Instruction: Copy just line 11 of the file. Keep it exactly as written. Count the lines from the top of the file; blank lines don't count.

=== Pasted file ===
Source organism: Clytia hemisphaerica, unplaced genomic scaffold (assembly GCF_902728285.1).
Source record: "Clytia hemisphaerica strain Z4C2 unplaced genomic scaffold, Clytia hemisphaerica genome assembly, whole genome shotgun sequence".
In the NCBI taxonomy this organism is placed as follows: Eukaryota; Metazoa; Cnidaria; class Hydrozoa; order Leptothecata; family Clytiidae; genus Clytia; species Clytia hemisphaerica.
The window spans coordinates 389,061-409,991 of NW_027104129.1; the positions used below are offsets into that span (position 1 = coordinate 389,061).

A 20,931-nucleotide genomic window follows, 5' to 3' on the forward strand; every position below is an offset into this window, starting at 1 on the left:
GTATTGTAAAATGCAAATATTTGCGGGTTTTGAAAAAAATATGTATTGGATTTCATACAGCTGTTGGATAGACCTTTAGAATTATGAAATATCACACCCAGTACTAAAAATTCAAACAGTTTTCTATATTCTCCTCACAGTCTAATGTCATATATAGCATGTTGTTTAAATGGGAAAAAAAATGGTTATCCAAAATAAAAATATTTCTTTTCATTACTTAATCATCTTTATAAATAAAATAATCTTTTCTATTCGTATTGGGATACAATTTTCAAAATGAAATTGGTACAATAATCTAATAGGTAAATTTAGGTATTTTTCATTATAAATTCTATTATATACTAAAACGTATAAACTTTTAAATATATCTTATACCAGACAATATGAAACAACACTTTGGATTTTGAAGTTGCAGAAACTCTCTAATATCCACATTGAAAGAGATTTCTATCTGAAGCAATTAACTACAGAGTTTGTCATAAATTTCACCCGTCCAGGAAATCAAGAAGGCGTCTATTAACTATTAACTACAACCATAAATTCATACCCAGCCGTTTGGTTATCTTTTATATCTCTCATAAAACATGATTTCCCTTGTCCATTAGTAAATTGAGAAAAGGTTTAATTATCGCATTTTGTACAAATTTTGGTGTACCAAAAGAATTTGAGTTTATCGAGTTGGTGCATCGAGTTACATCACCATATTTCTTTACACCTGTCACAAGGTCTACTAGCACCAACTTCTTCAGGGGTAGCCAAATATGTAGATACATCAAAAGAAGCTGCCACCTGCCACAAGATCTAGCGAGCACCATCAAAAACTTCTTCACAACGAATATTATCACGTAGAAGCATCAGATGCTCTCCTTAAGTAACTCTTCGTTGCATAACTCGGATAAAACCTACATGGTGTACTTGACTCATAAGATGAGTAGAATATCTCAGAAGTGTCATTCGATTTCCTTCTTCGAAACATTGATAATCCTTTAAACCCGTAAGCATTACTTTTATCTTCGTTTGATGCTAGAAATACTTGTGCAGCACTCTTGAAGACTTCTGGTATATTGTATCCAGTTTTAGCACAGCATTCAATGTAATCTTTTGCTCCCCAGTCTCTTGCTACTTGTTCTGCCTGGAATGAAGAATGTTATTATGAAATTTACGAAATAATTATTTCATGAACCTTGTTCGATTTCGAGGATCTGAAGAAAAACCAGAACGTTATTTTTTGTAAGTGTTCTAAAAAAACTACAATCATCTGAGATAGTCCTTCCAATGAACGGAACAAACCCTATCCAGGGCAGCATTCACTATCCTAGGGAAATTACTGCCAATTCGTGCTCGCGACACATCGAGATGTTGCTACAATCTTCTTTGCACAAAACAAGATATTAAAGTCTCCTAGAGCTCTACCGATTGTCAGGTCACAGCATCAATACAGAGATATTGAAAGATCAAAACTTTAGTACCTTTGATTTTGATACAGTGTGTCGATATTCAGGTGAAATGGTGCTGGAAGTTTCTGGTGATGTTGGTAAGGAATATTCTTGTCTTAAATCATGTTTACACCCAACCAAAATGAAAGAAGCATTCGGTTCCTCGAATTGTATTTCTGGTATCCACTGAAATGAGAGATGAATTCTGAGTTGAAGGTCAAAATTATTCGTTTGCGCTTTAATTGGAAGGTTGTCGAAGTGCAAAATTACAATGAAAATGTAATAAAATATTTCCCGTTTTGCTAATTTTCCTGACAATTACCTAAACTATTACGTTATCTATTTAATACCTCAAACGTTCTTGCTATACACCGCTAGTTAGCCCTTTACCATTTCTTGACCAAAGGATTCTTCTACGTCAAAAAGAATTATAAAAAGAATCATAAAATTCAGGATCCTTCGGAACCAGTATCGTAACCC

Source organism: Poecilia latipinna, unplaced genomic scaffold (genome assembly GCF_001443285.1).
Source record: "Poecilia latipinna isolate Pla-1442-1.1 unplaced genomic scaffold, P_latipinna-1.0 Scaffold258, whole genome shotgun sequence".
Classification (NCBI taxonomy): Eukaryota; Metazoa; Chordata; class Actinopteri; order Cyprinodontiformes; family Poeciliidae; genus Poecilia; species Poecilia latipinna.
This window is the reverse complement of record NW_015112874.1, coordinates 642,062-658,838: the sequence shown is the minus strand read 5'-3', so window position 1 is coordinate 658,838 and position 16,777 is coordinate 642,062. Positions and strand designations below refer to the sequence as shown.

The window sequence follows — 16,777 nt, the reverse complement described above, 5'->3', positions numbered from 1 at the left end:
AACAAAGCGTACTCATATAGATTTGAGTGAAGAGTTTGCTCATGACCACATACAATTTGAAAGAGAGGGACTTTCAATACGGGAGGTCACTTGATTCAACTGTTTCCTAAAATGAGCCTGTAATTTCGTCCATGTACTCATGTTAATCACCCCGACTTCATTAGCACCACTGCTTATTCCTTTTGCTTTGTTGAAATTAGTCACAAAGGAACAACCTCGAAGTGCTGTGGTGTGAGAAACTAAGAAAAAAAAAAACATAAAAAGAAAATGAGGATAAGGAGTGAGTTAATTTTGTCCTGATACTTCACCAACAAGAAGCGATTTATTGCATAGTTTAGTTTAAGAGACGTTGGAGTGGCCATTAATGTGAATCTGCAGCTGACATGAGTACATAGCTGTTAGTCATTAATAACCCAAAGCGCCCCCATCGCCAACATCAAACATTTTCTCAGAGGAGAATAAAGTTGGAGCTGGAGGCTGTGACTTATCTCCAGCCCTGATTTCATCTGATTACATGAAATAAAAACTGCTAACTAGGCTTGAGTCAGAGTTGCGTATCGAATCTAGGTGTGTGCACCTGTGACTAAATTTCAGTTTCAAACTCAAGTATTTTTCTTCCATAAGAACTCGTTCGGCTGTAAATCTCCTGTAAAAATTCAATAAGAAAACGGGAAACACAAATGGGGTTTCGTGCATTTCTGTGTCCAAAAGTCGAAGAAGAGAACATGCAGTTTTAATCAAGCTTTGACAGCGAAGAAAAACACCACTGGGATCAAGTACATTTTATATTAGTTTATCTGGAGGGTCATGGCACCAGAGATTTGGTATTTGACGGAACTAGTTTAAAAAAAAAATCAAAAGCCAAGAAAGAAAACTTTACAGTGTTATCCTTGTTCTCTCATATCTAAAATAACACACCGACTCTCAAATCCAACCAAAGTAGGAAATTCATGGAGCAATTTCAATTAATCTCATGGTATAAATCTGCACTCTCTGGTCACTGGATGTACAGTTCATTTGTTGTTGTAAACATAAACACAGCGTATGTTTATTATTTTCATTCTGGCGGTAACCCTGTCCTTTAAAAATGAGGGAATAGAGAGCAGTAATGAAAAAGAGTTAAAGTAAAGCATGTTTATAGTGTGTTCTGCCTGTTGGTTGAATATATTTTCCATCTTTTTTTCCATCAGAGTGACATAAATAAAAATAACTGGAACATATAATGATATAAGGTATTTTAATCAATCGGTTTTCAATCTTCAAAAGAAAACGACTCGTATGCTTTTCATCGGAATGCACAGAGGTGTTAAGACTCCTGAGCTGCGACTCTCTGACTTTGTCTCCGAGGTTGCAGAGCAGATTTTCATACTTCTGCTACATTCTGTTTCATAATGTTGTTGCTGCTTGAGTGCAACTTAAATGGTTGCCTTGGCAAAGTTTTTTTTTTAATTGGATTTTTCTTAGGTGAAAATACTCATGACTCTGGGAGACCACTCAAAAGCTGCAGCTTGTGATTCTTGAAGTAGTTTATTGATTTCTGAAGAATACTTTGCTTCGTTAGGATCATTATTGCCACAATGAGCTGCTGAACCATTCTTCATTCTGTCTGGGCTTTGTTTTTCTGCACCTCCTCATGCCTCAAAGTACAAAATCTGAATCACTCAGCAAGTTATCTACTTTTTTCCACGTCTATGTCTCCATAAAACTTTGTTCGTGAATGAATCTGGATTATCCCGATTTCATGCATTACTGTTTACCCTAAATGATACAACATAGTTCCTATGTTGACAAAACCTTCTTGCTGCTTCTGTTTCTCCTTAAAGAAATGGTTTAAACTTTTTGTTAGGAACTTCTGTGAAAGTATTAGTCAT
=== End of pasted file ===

The window sequence follows — 16,777 nt, the reverse complement described above, 5'->3', positions numbered from 1 at the left end: